Lower Leg Injury Resource Center

Plantar Fasciitis

Causes, Diagnosis and Treatment

Plantar fasciitis is a common condition which affects the bottom of your foot. The most common symptom is pain around your heel and arch, especially first thing in the morning. It can usually be treated at home, but recovery can take several months.

This article covers the main symptoms and causes of plantar fasciitis, treatment options and recovery time, and answers the most frequently asked questions about the condition.



Plantar fasciitis is a condition caused by the thick band of tissue that extends from your heel to your toes becoming inflamed. This ligament, which is called the plantar fascia, acts as a shock absorber and supports the arch of your foot as you walk. Most of the time it can handle the everyday stress and strain that we put on our feet, but occasionally it becomes irritated and inflamed, causing pain and discomfort.

Plantar fasciitis is a common condition and affects around one in 10 people[1]. With the correct treatment, around 80% of cases improve within 12 months and it doesn’t usually require surgery. However, it can be painful to live with and interfere with your normal day to day life, so it’s important to treat it as soon as possible.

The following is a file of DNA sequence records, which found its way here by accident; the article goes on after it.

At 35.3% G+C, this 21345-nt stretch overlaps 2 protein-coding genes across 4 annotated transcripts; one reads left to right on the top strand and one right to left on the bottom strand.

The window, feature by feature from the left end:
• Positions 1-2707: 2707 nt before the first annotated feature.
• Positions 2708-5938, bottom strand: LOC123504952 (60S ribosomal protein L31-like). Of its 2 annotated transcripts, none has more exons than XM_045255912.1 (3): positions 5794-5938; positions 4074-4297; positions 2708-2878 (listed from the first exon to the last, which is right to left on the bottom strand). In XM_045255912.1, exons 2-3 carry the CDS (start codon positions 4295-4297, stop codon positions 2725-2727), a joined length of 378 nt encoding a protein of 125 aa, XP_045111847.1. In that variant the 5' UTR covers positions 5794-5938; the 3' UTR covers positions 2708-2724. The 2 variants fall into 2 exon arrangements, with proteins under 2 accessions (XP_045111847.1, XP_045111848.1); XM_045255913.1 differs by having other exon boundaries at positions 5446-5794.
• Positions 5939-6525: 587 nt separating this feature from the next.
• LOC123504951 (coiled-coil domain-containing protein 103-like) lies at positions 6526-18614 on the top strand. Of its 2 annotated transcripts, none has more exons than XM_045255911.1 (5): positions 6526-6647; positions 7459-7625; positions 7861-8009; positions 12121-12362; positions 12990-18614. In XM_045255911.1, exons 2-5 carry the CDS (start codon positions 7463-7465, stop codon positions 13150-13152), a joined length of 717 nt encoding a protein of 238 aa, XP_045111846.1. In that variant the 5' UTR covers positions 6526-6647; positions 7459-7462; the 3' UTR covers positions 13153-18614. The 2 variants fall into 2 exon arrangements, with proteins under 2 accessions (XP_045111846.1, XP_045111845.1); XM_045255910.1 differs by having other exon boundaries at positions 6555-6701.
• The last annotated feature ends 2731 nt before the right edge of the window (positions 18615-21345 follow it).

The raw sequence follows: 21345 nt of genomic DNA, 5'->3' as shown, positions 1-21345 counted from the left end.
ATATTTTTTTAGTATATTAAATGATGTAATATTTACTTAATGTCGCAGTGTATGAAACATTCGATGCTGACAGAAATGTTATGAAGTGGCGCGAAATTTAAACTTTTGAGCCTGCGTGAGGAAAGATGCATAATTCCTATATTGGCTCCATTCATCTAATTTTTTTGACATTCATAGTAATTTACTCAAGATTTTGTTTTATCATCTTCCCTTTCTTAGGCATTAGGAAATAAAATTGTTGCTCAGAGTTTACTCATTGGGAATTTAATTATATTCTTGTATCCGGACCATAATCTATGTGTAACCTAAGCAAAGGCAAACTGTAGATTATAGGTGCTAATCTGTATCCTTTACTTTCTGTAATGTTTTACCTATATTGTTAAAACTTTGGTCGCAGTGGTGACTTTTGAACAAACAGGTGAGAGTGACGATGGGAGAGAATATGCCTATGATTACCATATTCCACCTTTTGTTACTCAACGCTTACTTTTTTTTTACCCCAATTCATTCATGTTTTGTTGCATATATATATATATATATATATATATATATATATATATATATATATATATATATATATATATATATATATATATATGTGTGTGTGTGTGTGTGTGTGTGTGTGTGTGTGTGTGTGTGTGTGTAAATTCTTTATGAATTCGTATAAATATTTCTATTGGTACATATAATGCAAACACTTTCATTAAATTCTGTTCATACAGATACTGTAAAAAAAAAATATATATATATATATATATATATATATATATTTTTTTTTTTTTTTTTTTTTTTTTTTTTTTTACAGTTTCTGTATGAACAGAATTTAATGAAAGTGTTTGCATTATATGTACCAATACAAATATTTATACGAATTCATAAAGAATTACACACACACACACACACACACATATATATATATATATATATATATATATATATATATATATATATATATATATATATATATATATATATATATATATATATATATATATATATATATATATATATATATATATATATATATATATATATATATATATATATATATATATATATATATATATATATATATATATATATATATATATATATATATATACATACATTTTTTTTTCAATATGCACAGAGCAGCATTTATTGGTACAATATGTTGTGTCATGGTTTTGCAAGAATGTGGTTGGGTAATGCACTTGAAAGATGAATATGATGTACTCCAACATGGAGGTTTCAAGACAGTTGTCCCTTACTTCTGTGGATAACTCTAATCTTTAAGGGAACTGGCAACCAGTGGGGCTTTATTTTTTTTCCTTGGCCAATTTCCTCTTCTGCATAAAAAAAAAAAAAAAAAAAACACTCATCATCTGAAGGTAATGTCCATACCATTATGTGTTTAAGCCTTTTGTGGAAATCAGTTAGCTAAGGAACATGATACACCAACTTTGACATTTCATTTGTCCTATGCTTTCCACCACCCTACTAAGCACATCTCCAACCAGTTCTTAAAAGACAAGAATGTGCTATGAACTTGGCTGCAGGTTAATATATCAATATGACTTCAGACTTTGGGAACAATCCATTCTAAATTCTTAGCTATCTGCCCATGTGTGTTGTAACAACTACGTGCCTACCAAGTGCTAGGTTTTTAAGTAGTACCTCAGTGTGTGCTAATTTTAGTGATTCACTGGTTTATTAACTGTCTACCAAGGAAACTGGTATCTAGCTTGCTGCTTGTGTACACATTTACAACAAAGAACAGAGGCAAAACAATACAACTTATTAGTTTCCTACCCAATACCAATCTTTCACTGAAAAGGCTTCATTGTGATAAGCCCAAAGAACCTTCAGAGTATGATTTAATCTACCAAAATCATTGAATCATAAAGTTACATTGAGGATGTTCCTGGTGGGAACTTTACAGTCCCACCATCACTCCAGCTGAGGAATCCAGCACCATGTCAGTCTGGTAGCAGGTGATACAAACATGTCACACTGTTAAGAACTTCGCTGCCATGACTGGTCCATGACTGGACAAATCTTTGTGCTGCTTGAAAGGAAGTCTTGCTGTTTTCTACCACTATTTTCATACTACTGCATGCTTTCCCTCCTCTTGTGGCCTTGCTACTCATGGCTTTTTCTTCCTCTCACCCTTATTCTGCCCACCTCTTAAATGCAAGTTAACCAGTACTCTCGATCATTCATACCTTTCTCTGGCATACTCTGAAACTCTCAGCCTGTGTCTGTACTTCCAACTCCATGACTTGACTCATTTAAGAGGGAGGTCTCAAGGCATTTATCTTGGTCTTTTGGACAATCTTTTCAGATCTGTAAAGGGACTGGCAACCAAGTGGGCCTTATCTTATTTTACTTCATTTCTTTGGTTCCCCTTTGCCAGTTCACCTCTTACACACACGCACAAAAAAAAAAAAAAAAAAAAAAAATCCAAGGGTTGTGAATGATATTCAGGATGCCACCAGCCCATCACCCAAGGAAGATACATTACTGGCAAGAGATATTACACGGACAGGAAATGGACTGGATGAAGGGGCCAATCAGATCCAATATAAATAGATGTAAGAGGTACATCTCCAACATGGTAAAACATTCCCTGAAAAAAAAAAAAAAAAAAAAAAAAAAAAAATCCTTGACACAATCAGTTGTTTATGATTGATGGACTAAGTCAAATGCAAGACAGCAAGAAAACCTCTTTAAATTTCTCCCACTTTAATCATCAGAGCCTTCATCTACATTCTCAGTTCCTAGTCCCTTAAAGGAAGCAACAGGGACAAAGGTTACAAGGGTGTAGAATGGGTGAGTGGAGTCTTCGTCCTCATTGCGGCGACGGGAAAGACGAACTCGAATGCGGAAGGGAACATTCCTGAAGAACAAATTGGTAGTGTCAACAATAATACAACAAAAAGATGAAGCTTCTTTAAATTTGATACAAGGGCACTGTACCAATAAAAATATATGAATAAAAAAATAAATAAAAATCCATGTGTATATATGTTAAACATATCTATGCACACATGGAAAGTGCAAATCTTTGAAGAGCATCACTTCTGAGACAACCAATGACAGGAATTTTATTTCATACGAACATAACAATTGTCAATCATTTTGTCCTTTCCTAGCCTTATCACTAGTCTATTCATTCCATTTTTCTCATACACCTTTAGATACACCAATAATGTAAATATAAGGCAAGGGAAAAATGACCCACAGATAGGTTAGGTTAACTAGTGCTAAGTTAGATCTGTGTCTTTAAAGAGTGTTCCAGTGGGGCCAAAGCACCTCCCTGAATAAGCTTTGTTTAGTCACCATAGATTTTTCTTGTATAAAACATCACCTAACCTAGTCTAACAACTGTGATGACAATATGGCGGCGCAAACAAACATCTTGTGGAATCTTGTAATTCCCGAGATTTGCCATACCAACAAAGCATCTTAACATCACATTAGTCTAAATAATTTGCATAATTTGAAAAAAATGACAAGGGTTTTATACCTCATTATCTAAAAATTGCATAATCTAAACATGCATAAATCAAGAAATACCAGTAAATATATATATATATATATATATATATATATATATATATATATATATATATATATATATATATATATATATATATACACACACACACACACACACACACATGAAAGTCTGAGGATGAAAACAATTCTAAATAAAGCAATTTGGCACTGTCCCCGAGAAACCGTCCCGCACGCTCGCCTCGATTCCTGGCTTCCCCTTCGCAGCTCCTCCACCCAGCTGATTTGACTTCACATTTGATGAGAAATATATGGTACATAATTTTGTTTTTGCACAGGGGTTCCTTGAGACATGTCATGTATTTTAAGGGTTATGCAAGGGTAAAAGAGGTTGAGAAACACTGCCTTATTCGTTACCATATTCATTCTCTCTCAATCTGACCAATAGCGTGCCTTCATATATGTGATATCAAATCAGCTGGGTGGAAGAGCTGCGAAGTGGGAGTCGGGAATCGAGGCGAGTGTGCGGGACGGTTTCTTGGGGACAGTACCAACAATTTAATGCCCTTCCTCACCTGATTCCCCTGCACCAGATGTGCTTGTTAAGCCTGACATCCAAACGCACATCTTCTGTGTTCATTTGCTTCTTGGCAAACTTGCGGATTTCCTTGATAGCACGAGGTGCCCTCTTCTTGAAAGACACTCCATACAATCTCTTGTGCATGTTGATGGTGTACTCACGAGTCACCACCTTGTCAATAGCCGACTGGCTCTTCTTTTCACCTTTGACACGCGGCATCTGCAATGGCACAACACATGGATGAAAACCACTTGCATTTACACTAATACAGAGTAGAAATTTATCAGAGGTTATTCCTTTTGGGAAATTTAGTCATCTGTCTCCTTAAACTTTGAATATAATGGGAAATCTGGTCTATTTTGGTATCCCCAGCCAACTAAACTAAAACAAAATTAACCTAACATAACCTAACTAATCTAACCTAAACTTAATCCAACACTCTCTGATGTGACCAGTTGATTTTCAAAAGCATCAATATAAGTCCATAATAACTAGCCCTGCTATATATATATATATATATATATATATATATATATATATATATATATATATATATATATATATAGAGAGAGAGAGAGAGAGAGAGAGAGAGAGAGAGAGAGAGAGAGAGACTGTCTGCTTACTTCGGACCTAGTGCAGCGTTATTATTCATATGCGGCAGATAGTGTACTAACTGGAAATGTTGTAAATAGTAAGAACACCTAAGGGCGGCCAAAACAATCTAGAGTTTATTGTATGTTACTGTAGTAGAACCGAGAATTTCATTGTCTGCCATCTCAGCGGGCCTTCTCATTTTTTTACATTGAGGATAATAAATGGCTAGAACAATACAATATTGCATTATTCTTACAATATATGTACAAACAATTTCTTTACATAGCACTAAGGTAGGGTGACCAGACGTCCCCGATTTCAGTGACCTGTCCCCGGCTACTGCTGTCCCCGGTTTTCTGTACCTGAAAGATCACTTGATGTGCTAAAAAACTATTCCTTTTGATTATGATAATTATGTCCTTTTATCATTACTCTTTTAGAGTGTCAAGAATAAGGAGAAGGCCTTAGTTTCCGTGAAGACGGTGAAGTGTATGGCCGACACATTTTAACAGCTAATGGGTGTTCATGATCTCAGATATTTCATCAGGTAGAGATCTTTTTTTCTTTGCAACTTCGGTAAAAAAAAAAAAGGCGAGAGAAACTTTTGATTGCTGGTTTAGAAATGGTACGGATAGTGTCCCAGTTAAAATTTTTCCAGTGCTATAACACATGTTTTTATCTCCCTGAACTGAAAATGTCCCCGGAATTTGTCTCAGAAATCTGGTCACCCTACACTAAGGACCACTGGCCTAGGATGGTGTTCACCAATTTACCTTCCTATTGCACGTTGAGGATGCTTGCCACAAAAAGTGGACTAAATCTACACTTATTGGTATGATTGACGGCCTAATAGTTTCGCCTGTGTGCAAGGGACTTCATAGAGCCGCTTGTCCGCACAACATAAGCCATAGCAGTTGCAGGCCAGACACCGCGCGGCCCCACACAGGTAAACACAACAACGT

It’s not always clear what causes plantar fasciitis. However, there are some factors which are thought to increase the likelihood of developing this condition. They are as seen below:

  • High impact sports like running, tennis, dance etc
  • New or increased activity over a short period of time
  • Exercising on hard surfaces
  • Jobs that require you to be on your feet for much of the day
  • Having a tight Achilles tendon or calf muscles
  • High arches or flat feet
  • Poor fitting footwear which doesn’t provide enough cushioning or support
  • Age – it’s more common between the ages of 40 and 60
  • Obesity



The most common symptom of plantar fasciitis is pain. This is typically described as a stabbing sensation at the bottom of your foot near your heel, which is worse in the morning when you take your first steps and may subside as you continue to walk. The pain may get worse as the day progresses. It may flare up again after exercise, long periods of standing or when you get up after sitting for a while.

Symptoms of plantar fasciitis can come and go so it can be easy to ignore the signs at first and just carry on as usual. But if left untreated, the condition is likely to get worse.